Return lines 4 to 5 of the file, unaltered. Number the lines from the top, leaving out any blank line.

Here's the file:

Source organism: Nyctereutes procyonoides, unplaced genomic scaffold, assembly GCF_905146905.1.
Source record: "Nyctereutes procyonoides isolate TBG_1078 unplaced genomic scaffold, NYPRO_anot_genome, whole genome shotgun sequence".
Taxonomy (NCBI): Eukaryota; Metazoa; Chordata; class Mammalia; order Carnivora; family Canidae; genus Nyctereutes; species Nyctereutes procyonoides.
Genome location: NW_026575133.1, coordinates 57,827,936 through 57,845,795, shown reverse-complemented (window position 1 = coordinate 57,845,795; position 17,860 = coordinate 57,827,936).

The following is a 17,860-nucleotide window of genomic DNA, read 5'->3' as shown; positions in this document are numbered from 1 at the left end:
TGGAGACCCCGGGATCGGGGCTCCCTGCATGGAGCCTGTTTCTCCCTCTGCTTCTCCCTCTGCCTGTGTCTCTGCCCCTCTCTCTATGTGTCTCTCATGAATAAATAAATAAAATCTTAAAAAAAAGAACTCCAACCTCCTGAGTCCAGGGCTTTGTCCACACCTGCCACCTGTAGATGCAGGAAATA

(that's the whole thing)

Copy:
Genome location: NW_026575133.1, coordinates 57,827,936 through 57,845,795, shown reverse-complemented (window position 1 = coordinate 57,845,795; position 17,860 = coordinate 57,827,936).

The following is a 17,860-nucleotide window of genomic DNA, read 5'->3' as shown; positions in this document are numbered from 1 at the left end: